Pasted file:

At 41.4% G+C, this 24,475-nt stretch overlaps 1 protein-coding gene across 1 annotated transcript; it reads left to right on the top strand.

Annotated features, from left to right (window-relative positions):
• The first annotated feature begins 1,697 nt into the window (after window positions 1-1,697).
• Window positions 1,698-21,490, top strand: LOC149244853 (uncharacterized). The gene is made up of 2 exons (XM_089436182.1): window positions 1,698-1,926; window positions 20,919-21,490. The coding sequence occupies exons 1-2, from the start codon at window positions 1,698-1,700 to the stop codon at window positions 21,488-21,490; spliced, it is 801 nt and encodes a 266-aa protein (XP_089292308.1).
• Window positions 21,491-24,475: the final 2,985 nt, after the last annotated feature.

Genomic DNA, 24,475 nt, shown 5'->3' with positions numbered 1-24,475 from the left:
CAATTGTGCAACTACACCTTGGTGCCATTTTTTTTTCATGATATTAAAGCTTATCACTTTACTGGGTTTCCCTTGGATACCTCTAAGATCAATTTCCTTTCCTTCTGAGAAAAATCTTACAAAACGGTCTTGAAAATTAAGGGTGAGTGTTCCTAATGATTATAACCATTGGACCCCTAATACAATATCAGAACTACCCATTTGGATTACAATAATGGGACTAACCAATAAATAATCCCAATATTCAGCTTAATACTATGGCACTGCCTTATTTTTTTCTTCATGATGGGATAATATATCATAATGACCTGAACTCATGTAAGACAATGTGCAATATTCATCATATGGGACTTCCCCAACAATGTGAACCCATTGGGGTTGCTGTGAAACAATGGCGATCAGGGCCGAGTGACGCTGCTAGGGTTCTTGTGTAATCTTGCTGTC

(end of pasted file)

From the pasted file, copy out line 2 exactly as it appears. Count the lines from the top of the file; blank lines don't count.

Annotated features, from left to right (window-relative positions):